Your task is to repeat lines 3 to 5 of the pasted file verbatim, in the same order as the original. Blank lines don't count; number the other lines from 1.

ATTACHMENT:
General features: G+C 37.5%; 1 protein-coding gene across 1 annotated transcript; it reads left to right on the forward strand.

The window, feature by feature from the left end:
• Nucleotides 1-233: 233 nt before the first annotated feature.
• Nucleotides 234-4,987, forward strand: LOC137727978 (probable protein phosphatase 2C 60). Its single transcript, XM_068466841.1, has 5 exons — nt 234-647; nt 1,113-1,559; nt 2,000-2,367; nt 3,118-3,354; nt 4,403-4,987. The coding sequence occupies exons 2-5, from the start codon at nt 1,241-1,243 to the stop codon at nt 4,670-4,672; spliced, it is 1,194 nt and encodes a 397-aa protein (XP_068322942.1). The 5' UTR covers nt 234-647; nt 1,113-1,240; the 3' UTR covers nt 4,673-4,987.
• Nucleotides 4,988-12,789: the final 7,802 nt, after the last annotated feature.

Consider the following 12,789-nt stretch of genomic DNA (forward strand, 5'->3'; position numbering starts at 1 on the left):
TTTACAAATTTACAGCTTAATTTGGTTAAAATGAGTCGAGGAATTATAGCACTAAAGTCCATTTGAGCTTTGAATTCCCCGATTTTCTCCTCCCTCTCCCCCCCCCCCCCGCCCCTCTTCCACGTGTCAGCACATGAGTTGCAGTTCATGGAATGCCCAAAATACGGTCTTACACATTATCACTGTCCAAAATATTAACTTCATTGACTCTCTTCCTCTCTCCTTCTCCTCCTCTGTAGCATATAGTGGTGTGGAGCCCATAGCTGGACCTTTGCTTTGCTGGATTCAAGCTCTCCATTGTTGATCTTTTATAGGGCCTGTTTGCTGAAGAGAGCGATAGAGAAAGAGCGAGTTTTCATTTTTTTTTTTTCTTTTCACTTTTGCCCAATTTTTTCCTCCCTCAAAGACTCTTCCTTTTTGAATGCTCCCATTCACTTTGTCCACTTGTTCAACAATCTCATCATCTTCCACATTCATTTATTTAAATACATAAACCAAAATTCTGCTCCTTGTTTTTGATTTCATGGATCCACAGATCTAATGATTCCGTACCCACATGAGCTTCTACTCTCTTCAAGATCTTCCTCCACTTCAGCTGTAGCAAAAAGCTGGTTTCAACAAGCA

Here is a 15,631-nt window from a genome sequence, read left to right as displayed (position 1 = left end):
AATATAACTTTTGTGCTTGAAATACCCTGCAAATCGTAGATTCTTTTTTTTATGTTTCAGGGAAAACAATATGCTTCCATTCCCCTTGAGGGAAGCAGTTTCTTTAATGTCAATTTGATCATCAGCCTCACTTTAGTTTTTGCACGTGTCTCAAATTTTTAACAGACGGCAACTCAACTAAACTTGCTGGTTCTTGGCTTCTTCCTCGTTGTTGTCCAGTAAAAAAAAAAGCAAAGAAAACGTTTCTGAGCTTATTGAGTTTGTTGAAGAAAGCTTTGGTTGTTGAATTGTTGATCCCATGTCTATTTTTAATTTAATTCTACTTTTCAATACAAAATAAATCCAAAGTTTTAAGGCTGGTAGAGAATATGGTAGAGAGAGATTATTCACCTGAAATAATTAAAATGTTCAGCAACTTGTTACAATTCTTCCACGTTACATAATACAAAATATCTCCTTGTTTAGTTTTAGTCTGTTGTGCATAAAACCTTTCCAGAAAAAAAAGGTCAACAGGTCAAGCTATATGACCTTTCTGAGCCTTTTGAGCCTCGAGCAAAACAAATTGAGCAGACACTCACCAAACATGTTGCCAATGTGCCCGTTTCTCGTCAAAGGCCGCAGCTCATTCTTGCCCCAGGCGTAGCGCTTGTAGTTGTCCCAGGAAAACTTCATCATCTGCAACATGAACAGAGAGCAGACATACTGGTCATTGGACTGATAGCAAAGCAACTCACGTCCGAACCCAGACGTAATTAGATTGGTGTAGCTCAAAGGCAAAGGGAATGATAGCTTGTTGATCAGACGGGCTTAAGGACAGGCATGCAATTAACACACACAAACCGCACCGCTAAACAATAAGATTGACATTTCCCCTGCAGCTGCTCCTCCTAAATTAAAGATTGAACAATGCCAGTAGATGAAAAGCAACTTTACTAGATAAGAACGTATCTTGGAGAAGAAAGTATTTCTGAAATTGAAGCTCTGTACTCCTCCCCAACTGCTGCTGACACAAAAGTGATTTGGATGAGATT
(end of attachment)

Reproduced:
• Nucleotides 1-233: 233 nt before the first annotated feature.
• Nucleotides 234-4,987, forward strand: LOC137727978 (probable protein phosphatase 2C 60). Its single transcript, XM_068466841.1, has 5 exons — nt 234-647; nt 1,113-1,559; nt 2,000-2,367; nt 3,118-3,354; nt 4,403-4,987. The coding sequence occupies exons 2-5, from the start codon at nt 1,241-1,243 to the stop codon at nt 4,670-4,672; spliced, it is 1,194 nt and encodes a 397-aa protein (XP_068322942.1). The 5' UTR covers nt 234-647; nt 1,113-1,240; the 3' UTR covers nt 4,673-4,987.
• Nucleotides 4,988-12,789: the final 7,802 nt, after the last annotated feature.